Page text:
With the NFL draft starting on Thursday and running through the weekend I thought I would try to incorporate a draft type feel to this week’s minor league recap. Every player I discuss below I am including the round the player was drafted, the team who drafted the player and the year they were drafted. There was a lot of movement throughout system this week. I’ll touch on a few of the bigger names. Of course, right-handed pitcher Josh Tomlin (19th round by the Indians in 2006) got the call up to the big league club from Triple-A Columbus and looked great getting his first win in the majors since 2012. Third Base prospect Giovanny Urshela (non-drafted free agent by the Indians in 2008) was having a huge year for the Double-A Akron RubberDucks was moved up to Columbus.
One of the most surprising moves of the week was the demotion of Lake County Captains shortstop Dorssys Paulino, (non-drafted free agent by the Indians in 2012) thought to be one of the Indians top prospects, getting sent down to Extended Spring Training to work on a position change. Since the start of last season, Paulino has committed 52 errors at shortstop for Lake County. Yes that’s not a typo 52 errors. Paulino is thought to be working on a switch to the outfield. Hopefully the switch on defense will help him at the plate as well where his was also struggling. The Indians are still incredibly high on his bat as he was already repeating at the Low-A level this season as a 19-year old which is still very young for the league. There is still plenty of time for Paulino to turn things around but this is certainly a discouraging development.
It’s been a weak of streaks throughout the Indians minor league system, starting with the most impressive streak in Carolina Mudcats shortstop Erik Gonzalez, who has a hit in sixteen straight games. Not far behind is the Columbus Clippers catcher Roberto Perez who has a hit in 12 straight games. Clippers infielder Jose Ramirez has a streak of a different kind going. Ramirez has reached base in all 19 games that Columbus has played this season. How about a pitcher with a streak? Carolina Mudcats left-handed pitcher Ryan Merritt has not allowed a run in 16 straight innings and has a ridiculous 0.37 earned run average on the season in 24.1 inning pitched. Finally a negative streak to talk about, the Lake County Captains have lost their last six games in a row. Remarkably they already had an 8 game losing streak prior to the current one.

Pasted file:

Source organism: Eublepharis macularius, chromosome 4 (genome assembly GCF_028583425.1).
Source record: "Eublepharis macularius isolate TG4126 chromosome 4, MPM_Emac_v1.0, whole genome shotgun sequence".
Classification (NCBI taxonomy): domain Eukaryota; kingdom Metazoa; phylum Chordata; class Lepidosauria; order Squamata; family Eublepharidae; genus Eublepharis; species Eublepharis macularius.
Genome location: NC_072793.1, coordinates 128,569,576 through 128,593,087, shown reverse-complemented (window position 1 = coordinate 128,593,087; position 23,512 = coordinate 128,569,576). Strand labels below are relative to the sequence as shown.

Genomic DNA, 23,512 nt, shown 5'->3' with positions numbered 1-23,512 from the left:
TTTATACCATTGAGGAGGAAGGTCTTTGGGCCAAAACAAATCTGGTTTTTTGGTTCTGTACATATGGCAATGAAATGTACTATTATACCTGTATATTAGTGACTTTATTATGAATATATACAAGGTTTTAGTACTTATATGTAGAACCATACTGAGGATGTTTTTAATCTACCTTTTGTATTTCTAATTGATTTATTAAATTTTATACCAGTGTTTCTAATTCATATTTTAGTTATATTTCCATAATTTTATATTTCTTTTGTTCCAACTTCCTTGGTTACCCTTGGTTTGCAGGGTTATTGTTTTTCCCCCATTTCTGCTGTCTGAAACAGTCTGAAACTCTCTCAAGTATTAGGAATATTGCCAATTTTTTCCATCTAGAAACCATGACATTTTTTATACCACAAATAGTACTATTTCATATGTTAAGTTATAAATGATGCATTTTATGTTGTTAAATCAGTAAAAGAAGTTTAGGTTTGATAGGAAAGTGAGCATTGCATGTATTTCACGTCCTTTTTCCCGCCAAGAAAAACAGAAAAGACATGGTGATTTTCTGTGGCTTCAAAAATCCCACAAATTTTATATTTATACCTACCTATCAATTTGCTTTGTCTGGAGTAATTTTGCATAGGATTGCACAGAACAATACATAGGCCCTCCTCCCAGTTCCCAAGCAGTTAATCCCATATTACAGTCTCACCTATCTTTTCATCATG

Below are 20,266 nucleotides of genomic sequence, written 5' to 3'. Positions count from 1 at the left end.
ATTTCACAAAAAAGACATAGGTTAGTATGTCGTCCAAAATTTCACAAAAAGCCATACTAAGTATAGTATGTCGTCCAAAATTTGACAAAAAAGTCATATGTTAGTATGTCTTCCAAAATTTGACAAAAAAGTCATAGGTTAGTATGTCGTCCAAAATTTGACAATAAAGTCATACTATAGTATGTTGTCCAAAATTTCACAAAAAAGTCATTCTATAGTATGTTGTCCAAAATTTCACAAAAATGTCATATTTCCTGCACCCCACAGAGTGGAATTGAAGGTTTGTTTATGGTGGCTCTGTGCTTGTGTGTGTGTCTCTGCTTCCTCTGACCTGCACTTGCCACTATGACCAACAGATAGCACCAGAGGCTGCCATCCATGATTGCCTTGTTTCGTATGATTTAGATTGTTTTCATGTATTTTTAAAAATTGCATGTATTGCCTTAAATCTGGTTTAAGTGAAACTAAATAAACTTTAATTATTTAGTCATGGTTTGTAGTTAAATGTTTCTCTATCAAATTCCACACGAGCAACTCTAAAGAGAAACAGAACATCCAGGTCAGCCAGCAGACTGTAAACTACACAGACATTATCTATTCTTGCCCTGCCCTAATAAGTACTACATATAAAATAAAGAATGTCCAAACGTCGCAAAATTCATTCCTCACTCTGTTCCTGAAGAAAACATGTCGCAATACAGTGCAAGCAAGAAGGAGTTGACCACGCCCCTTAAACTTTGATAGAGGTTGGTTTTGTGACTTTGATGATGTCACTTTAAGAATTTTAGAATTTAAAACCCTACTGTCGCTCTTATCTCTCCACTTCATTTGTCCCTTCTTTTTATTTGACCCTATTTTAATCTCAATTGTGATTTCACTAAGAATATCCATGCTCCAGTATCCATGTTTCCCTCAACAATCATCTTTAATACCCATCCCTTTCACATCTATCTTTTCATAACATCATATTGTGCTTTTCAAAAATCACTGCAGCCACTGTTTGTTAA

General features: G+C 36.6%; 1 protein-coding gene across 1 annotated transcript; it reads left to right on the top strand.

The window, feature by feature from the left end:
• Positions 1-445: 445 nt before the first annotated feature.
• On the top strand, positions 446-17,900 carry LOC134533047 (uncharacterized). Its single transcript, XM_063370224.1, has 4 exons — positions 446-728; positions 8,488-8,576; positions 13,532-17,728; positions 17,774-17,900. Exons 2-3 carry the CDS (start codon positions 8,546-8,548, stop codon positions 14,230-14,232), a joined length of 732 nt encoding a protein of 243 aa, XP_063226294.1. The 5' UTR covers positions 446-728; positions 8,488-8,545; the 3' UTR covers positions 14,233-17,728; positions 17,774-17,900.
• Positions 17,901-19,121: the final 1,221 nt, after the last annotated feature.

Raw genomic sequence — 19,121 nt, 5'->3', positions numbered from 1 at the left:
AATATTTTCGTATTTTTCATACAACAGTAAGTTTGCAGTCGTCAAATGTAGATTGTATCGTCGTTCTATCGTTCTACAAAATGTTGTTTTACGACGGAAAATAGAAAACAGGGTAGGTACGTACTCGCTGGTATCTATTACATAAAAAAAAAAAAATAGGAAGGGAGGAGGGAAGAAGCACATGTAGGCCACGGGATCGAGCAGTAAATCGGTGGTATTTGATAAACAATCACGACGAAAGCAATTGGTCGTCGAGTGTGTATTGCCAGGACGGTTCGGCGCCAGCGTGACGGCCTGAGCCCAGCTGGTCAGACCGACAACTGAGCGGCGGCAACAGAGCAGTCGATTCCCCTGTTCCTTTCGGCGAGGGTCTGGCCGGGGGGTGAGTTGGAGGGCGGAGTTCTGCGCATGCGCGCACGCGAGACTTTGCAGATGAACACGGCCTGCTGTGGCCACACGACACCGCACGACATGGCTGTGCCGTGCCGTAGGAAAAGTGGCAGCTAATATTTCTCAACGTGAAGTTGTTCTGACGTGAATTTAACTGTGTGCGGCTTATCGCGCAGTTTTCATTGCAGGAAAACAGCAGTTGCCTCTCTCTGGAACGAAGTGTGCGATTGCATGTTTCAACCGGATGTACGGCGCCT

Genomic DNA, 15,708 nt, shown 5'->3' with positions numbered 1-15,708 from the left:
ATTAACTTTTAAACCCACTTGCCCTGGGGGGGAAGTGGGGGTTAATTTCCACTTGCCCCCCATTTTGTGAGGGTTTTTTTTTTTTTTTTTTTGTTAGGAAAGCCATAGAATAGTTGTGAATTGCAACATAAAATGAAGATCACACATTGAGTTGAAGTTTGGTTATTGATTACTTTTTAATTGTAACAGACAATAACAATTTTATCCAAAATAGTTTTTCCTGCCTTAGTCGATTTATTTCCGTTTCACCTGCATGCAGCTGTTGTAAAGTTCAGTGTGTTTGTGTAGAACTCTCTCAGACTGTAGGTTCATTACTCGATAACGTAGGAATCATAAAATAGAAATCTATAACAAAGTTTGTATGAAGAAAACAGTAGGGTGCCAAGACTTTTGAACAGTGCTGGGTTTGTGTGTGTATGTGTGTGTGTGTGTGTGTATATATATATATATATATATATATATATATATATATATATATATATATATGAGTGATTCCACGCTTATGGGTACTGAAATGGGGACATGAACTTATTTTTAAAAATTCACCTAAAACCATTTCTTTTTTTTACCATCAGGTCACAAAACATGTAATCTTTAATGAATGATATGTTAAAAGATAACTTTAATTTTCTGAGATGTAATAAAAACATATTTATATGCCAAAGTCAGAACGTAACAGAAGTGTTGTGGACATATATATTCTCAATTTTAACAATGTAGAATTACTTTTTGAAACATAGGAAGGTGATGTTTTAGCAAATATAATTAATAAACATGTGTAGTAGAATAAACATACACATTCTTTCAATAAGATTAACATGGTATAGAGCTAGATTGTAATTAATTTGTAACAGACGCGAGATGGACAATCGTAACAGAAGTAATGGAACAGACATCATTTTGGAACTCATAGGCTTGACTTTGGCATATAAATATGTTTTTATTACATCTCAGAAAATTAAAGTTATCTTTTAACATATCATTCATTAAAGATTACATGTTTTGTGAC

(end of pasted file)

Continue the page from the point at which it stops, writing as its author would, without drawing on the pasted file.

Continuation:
Read more about the streaks, and lots more action this past week in the Indians minor League system.
One of the brightest stars in the Indians system is not too far away from seeing his first moment in The Show. The prospect in question is none other than minor league All-Star shortstop Francisco Lindor.
Lindor, 20 years-old, is in his fourth season with the Cleveland Indians minor league system, originally drafted in the first round of the 2011 First Year Player Draft by the Indians. Since then, he’s played in two All-Star Future Games and is now enjoying time with the Double-A Akron RubberDucks.
Through nine games with the RubberDucks, Lindor is batting a modest .250/.302/.777. Overall, Lindor’s offense has not caught up with him as he’s off to a bit of a slow start. This doesn’t affect him at all though. With the impending departure of incumbent Cleveland shortstop Asdrubal Cabrera, Lindor may be the next in line to take over the shortstop role. He’ll only inherit this role if he’s absolutely ready though. For Lindor, rushing to the big league club isn’t something that he’s worried about.
In each of their final tune-ups before the regular season openers, the Akron RubberDucks and Lake County Captains squared off in an exhibition game between Cleveland Indians affiliates this afternoon in Eastlake. The Double-A veterans asserted their experience and power, taking advantage of the youthful Low-A Captains.
Akron defeated Lake County, 11-1, making the most of 13 hits and five walks from Captain pitching. The RubberDucks took control of the game with an eight-run, fifth inning.
“It was a great experience,” Captains manager Mark Budzinski said. “The first four innings were tight and we got behind a little bit in the count and got some fastballs up in the zone and that’s what happens when you face Double-A hitters and above, but I was proud of the way guys handled themselves.”
There’s a lot of change coming to Akron, Ohio this spring. After Ken Babby purchased the club at the end of the 2012 season, he’s been making all kinds of changes to the club. Last year a new scoreboard was purchased to replace the much outdated previous one. This upcoming season, even more changes have been brought to the club. Over the last two seasons, there have been some debate on if the name should change from the Akron Aeros to a name that better represented the city of Akron. As of this spring, the formally known Akron Aeros will now be called the Akron RubberDucks. The name originates from the rich history of the rubber factories that started in Akron which inevitably led to the creation of tire factories such as Goodrich, Goodyear, and Firestone.
Along with all the new renovations that have happened to Canal Park, there have also been changes within the team as well. On the managerial side, Dave Wallace has been promoted as the new manager of the team. Previously, Wallace had spent some time as the manager of the Mahoning Valley Scrappers in 2011 the Lake County Captains in 2012 and the Carolina Mudcats in 2013. Each of the years that top prospect Francisco Lindor was a part of the Indians minor league system, Wallace has been his manager. It has been huge for some of the guys who are on the current Akron RubberDucks roster that Wallace is in Akron this year. They credit him for their development due to his laid back and friendly attitude, while also knowing when they need to be serious.
“We’re comfortable with him, we know how he manages. We know how he goes about his business, and we know his expectations,” says catcher Tony Wolters.